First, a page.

LESLIE: Next up on the Money Pit, we welcome Tim from Delaware.
Tim, what’s going on?
TIM: Yes, hi. How you doing today?
LESLIE: Good, how are you? Tell us what’s happening?
TIM: I have an attic fan in a house that we just bought. It’s a 1962 house; when it was built.
TIM: It doesn’t seem to be performing right.
TOM: Why do you say that, Tim?
TIM: I feel air coming out of the outlets and I don’t feel a lot of air coming in the windows.
TOM: When you say a ceiling – well, when you say a fan, are we talking about an attic fan that’s mounted in the roof of the house or are you talking about a whole-house fan that’s in the ceiling?
TIM: Yeah, it’s a whole-house fan. Sorry.
TOM: Alright, it’s a whole-house fan. So you say it’s not working right. You’re talking about feeling air in the outlets. Explain that to me.
TIM: Like if you go to turn on a light or plug something in, when it’s on you can feel air coming out.
LESLIE: Well, that sounds like an insulation issue.
TOM: A whole-house fan is a good thing to have because it does cool the house without the air conditioning on. The way to use it is to have the fan on and some of the windows in the house open so it draws air in those windows and exhausts it through the attic. Now you’ve got to have good exit ventilation, exhaust ventilation. Do you have that in the attic space, Tim?
TIM: That’s what I’m not sure about.
TOM: Well, you should be able to see it. I mean you ought to be able to see louvers coming out of the gable. How old is your house?
TIM: It’s ’62, so what’s that – 30 …?
TOM: Ah. Well, I’ll tell you. A 1960 house traditionally does not have enough ventilation in the attic space. Typically, they’re under-ventilated and what you might be doing is pressurizing the house or pressurizing the attic space and then it would not work correctly because you need to pull that air somewhere. You can’t just dump it in the attic and expect it to find a way out. What you might need to look at is the level of ventilation in that attic. In a perfect situation, you ought to have a ridge vent which goes down the peak of the roof and also soffit vents at the overhang. Because this way, all of that air gets pulled into the attic and has someplace to go. If it doesn’t, it's just not going to work right.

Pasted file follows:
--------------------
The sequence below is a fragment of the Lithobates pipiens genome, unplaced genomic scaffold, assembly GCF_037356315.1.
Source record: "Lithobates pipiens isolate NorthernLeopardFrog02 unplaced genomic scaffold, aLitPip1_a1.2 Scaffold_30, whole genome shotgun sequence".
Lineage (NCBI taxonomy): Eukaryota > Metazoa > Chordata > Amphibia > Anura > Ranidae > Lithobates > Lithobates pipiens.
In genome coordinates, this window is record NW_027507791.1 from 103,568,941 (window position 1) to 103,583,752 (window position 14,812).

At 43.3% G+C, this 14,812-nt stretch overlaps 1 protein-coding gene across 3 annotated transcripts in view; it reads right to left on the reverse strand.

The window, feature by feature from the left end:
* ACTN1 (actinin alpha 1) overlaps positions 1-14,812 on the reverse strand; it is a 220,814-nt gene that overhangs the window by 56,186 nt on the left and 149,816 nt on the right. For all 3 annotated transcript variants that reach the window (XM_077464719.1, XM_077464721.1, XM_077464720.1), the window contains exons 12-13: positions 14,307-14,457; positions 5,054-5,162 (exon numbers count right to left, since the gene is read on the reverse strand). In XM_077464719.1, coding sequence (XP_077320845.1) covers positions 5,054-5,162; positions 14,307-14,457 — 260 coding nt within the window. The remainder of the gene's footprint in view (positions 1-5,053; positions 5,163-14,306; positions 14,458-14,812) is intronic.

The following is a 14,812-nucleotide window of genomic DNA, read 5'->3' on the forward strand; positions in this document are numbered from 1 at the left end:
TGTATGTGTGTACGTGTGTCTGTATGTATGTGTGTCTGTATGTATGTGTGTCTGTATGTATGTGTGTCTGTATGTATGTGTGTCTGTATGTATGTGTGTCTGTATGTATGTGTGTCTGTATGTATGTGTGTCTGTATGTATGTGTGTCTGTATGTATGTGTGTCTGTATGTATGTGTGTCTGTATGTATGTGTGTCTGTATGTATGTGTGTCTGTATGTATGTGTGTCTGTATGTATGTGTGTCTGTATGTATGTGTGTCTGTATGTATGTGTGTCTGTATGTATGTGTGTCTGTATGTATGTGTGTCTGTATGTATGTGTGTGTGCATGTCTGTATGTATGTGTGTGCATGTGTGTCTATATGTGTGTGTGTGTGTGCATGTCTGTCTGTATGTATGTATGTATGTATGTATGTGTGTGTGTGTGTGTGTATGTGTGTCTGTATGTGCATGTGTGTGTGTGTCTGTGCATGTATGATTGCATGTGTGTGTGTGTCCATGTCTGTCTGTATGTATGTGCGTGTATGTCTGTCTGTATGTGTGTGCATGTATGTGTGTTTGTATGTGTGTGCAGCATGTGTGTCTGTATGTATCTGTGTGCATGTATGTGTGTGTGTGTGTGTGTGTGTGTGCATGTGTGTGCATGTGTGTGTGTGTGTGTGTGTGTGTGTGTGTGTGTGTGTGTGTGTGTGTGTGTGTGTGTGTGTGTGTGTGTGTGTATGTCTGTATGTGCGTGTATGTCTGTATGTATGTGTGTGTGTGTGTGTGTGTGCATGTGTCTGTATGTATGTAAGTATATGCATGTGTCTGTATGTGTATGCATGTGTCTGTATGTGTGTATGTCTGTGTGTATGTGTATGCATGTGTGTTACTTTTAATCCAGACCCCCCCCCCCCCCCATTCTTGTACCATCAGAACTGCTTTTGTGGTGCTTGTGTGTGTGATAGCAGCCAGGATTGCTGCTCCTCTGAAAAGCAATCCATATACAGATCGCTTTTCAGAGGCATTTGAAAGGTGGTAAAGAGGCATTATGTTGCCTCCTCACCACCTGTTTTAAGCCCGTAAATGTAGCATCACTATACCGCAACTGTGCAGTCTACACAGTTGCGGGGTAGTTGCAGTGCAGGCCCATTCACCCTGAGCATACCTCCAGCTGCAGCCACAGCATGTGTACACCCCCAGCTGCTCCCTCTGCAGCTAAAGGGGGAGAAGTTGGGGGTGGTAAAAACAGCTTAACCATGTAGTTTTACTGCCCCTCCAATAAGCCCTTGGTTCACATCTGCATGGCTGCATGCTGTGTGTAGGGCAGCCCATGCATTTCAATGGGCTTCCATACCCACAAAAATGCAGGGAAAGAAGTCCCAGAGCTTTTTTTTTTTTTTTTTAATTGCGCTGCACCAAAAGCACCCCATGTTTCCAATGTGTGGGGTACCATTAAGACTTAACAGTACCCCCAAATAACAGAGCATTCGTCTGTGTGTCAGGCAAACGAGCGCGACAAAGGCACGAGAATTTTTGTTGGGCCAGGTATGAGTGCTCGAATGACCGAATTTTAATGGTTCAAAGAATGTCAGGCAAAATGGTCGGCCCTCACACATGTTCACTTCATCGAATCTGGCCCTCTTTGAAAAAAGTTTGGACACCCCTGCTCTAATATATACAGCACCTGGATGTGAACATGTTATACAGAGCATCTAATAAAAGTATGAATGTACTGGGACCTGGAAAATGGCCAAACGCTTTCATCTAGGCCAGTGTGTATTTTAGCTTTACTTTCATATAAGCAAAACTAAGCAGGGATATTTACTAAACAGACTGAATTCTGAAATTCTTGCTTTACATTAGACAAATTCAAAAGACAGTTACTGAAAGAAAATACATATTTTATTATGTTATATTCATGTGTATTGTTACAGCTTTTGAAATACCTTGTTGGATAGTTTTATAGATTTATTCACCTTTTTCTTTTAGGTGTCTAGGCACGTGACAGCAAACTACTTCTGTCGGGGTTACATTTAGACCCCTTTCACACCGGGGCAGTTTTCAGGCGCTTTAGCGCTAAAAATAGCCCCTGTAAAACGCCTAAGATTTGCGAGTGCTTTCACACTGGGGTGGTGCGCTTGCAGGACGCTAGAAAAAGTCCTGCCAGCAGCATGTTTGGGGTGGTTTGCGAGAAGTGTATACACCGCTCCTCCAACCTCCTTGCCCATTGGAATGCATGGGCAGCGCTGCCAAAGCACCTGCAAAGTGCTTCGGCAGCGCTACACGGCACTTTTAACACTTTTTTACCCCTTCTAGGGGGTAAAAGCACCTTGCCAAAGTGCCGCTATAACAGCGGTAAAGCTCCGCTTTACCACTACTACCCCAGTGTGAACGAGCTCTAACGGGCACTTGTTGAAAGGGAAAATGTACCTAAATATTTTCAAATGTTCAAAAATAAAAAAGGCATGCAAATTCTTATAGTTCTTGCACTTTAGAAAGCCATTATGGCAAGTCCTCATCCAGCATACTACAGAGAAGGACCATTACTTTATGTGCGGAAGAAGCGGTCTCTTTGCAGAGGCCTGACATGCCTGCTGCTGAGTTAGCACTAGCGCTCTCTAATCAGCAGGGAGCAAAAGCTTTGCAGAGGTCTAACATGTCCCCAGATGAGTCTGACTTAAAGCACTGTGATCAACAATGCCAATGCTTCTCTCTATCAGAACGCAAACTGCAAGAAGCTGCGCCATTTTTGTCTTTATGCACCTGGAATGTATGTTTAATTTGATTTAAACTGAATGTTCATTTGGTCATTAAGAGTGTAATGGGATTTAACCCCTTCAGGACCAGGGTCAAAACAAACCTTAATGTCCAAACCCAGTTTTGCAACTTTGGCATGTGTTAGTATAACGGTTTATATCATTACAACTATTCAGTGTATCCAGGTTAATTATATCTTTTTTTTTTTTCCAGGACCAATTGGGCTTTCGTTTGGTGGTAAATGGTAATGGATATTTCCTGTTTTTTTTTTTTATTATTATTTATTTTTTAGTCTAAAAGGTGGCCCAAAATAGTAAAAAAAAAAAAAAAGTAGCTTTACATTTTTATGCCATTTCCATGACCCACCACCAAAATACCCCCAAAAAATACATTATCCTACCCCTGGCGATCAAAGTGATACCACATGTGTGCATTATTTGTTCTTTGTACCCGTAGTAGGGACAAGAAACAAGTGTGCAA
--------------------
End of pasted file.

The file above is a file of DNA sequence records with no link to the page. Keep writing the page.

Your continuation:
TIM: OK. Yeah, that’s why I was kind of wondering if I need to put another fan up there or the ridge vents or the soffit vents.
TOM: Yeah, not another fan. OK? You don’t need an attic fan. You already have a whole-house fan; that’s good. I don’t recommend attic fans except in very rare circumstances because what happens with an attic fan is you usually use that in the summertime and then it will pull cold air out of your house as well, especially if you have a big louver in the ceiling from the whole-house fan. So what I would recommend is figure out how much attic exhaust ventilation you have right now. Typically, in a 1962 house, you’re going to have a couple of small vents at the gable ends and you might have some small vents in the soffits. But you’ve got to have probably more to make that work right.
LESLIE: Tom, is there a rule as far as how much square footage you have in your roof or house or your attic for how much ventilation you might need?
TOM: Yes there is and, typically, homes that are built in the 60s just don’t come near enough in terms of making that work. It really needs more ventilation. Continuous soffit vents, continuous ridge vents is really the best situation. So go assess what kind of vents you have right now and if you don’t see that level of ventilation, Tim, you need to add some more.
TIM: Yeah, I just have the ridge vents on the edge. I don’t have any soffit or the roof vent; like what you were saying.
TOM: When you say ridge vent on the edge, do you mean at the peak of the roof?
TOM: OK, well that’s good. Check the soffit vents and the other thing to check, Tim, is look at your insulation. If it’s pushed too far towards the exterior walls, it could be blocking any soffit vents that you have there and, in that case, you need to pull back. And that’s going to help you. It’s going to keep that roof cooler. It’s going to keep the whole house cooler to boot.
TIM: OK, now do you recommend like the round soffit vents that you can find at the big box stores?
TOM: The best kind of soffit vents are continuous vents. You typically, in a 60s house, have plywood soffits. What you could do is remove the plywood soffits and install perforated soffit material. It’s got a lot of little holes in it and it really opens it up and lets a lot of air in that attic. And if you do that, you’re going to see a big difference in the performance of the whole-house fan.
TOM: Alright. Thanks so much for calling us at 1-888-MONEY-PIT, 888-666-3974.